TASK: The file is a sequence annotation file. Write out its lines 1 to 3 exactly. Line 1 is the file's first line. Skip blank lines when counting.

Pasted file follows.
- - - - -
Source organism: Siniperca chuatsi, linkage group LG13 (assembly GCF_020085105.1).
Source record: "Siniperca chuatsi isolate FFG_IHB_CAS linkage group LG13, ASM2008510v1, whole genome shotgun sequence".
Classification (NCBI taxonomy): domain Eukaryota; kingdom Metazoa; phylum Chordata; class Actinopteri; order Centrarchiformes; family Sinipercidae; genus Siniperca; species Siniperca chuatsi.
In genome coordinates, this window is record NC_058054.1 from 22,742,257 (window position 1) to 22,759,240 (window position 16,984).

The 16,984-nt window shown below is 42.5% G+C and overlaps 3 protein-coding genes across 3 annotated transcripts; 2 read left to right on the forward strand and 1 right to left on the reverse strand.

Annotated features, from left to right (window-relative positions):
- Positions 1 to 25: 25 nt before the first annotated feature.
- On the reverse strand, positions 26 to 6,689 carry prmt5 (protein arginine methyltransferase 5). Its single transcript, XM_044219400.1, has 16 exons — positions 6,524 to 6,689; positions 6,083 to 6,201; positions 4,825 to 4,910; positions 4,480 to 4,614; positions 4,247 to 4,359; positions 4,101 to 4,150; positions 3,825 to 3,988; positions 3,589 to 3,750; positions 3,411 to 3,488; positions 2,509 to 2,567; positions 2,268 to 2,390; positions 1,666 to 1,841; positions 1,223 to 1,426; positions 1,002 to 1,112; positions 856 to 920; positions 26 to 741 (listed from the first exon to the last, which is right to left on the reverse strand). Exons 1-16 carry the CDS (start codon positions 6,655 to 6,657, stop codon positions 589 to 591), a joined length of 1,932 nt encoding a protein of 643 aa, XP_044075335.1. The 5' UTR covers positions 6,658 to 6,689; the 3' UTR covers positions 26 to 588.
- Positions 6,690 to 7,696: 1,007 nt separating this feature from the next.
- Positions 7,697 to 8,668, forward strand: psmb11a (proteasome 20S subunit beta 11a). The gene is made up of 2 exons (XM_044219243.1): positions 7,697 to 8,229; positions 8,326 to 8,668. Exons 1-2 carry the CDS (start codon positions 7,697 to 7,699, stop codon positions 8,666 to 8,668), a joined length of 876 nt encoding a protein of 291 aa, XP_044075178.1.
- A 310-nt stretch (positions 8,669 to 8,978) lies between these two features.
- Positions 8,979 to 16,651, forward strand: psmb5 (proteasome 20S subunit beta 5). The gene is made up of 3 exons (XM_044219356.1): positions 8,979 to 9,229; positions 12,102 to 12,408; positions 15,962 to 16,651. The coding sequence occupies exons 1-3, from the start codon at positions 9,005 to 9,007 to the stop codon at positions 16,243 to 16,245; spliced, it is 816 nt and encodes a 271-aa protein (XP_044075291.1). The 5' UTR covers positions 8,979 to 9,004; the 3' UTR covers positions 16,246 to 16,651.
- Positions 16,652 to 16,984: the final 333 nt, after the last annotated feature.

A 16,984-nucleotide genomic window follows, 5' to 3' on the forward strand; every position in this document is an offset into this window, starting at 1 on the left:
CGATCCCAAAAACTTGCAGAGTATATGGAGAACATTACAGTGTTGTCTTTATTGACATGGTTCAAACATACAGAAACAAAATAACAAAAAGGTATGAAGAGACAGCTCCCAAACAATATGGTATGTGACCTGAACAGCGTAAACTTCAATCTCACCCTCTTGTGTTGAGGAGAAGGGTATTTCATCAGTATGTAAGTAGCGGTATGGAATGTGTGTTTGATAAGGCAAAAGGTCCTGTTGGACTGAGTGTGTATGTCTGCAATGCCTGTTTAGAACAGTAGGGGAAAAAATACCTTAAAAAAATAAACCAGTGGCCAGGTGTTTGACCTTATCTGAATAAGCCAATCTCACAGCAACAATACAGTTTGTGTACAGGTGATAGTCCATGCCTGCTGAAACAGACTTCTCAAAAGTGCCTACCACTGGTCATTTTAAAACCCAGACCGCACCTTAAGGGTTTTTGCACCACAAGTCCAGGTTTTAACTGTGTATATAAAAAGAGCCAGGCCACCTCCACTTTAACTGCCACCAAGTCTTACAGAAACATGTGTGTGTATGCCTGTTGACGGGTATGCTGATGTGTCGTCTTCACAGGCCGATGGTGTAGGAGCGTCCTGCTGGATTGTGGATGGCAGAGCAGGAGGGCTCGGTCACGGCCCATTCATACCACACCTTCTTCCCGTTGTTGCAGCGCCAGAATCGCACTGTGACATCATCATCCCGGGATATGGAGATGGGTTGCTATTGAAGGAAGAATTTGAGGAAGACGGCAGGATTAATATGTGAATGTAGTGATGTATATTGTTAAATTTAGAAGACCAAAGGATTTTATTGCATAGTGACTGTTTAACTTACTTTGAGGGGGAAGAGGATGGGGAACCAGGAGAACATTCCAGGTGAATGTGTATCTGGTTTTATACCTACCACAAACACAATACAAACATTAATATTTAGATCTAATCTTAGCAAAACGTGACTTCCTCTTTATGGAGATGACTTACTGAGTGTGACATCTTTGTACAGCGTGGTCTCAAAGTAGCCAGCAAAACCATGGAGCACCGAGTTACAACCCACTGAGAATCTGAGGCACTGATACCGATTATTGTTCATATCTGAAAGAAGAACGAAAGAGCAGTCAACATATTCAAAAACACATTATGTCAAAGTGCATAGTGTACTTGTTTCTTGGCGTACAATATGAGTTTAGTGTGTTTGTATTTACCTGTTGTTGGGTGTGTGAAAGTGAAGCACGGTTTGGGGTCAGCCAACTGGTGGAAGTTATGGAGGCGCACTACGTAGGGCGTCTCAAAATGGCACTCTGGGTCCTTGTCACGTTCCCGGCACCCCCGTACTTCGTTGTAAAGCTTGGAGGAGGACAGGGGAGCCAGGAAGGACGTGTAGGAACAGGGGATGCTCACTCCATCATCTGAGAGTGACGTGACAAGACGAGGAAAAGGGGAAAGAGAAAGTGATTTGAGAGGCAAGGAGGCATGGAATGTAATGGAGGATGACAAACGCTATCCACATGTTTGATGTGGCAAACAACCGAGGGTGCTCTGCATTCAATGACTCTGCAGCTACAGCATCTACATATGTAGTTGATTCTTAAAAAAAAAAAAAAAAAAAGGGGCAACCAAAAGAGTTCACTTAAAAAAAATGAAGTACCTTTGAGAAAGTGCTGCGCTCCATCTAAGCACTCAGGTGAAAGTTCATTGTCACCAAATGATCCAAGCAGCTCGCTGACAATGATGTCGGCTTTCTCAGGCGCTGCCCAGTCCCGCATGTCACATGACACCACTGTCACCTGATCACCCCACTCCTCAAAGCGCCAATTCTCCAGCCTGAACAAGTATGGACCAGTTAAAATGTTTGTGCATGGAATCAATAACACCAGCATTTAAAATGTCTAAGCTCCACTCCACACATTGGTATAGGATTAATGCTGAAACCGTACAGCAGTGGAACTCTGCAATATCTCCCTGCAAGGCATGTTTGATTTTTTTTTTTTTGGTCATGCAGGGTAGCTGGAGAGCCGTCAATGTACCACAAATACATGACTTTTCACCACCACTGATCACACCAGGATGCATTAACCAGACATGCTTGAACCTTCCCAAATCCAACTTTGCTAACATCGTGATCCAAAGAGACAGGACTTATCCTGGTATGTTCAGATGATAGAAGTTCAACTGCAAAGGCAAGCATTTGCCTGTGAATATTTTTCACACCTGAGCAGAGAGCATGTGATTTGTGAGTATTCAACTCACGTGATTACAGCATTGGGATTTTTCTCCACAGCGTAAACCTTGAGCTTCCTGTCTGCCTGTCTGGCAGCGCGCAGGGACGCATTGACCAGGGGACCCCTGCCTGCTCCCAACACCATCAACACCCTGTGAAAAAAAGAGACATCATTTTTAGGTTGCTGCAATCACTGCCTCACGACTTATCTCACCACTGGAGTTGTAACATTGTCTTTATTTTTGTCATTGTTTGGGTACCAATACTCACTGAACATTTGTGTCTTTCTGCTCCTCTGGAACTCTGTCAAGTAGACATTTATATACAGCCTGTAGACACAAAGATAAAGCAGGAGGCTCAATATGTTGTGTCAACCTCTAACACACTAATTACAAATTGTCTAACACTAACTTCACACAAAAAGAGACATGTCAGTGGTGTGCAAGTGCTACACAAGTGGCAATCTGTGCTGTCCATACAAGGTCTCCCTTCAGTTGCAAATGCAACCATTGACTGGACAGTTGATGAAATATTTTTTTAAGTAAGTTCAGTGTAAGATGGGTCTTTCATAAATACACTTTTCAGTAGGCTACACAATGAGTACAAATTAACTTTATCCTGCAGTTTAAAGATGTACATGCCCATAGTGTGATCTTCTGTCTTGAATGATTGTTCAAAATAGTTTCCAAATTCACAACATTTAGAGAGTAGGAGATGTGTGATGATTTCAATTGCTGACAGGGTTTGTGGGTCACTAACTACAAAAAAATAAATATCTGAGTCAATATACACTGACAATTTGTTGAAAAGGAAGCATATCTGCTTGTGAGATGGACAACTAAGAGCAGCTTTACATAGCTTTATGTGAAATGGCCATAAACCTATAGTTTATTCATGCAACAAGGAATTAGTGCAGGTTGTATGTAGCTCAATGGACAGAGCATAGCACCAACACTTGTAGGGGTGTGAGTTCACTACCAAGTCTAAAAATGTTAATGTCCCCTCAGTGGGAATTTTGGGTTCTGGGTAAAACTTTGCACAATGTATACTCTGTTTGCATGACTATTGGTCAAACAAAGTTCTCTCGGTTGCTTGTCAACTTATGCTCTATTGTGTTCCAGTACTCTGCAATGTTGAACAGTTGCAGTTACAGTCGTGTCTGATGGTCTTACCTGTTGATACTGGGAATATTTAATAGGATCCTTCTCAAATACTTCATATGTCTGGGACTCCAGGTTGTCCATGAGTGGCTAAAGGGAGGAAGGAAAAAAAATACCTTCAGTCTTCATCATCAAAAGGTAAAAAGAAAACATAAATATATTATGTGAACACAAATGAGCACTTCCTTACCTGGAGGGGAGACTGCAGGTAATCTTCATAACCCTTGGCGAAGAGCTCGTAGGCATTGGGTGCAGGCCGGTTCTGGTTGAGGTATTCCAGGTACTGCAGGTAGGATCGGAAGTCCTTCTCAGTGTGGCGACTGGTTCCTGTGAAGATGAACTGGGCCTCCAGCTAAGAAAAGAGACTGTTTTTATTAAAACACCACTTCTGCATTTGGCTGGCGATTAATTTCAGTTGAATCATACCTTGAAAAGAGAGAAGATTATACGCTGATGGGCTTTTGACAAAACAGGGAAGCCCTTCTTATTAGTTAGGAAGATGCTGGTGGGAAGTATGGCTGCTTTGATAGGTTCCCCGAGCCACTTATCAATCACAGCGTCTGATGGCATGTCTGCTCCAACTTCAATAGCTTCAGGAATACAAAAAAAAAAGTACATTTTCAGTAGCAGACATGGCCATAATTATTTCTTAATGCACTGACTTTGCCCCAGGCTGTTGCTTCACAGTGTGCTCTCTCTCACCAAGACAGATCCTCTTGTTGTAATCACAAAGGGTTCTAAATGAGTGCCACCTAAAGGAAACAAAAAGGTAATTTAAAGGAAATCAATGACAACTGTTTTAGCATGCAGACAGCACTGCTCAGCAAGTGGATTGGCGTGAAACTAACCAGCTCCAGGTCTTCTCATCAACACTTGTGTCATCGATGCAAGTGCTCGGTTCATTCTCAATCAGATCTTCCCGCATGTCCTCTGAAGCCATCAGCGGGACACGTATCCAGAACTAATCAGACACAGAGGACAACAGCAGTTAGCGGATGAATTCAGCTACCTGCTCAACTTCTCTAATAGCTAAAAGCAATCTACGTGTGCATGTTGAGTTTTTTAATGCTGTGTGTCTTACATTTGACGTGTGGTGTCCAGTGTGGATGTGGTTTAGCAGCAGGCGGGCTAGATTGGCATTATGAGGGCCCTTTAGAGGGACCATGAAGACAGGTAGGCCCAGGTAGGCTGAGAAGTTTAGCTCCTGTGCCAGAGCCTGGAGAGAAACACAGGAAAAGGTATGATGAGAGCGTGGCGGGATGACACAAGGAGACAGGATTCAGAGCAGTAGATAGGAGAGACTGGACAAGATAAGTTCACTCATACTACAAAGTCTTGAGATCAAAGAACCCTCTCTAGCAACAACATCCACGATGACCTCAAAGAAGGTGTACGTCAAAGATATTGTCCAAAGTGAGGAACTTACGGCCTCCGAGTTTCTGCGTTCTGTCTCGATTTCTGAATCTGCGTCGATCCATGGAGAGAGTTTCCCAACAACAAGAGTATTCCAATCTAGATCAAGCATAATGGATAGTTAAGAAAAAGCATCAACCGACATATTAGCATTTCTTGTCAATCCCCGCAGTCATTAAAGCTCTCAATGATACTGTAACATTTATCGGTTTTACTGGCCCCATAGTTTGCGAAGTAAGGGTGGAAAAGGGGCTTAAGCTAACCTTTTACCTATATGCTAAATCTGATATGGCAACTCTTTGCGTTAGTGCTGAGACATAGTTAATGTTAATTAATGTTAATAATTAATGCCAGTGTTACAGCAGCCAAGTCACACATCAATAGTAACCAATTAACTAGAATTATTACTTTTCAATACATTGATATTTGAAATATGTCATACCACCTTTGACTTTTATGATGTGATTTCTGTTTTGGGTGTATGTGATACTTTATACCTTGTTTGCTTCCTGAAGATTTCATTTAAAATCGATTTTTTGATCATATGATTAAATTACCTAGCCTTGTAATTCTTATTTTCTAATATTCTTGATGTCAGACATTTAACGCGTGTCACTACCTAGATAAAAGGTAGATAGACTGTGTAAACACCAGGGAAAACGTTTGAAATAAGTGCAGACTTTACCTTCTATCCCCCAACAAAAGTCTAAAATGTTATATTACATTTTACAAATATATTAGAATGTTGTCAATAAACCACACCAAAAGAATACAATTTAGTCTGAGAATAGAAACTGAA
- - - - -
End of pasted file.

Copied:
Source organism: Siniperca chuatsi, linkage group LG13 (assembly GCF_020085105.1).
Source record: "Siniperca chuatsi isolate FFG_IHB_CAS linkage group LG13, ASM2008510v1, whole genome shotgun sequence".
Classification (NCBI taxonomy): domain Eukaryota; kingdom Metazoa; phylum Chordata; class Actinopteri; order Centrarchiformes; family Sinipercidae; genus Siniperca; species Siniperca chuatsi.